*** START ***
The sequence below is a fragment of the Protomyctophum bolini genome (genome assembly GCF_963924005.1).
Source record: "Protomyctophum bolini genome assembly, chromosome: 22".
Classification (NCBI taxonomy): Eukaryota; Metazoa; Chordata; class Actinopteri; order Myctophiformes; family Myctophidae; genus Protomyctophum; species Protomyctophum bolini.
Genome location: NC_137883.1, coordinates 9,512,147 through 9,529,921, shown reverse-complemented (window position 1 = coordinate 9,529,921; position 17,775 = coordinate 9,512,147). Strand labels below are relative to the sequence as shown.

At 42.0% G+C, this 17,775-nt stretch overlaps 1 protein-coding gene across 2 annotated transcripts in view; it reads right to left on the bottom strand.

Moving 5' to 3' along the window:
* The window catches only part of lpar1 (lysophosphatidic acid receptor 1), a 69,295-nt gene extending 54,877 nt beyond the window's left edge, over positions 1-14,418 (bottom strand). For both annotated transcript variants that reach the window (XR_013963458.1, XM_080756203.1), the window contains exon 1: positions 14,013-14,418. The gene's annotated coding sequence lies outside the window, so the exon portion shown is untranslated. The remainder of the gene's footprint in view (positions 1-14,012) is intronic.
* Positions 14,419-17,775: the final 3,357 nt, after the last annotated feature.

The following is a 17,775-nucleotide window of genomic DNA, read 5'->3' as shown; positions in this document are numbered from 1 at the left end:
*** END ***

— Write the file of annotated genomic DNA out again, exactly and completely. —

The sequence below is a fragment of the Protomyctophum bolini genome (genome assembly GCF_963924005.1).
Source record: "Protomyctophum bolini genome assembly, chromosome: 22".
Classification (NCBI taxonomy): Eukaryota; Metazoa; Chordata; class Actinopteri; order Myctophiformes; family Myctophidae; genus Protomyctophum; species Protomyctophum bolini.
Genome location: NC_137883.1, coordinates 9,512,147 through 9,529,921, shown reverse-complemented (window position 1 = coordinate 9,529,921; position 17,775 = coordinate 9,512,147). Strand labels below are relative to the sequence as shown.

At 42.0% G+C, this 17,775-nt stretch overlaps 1 protein-coding gene across 2 annotated transcripts in view; it reads right to left on the bottom strand.

Moving 5' to 3' along the window:
* The window catches only part of lpar1 (lysophosphatidic acid receptor 1), a 69,295-nt gene extending 54,877 nt beyond the window's left edge, over positions 1-14,418 (bottom strand). For both annotated transcript variants that reach the window (XR_013963458.1, XM_080756203.1), the window contains exon 1: positions 14,013-14,418. The gene's annotated coding sequence lies outside the window, so the exon portion shown is untranslated. The remainder of the gene's footprint in view (positions 1-14,012) is intronic.
* Positions 14,419-17,775: the final 3,357 nt, after the last annotated feature.

The following is a 17,775-nucleotide window of genomic DNA, read 5'->3' as shown; positions in this document are numbered from 1 at the left end: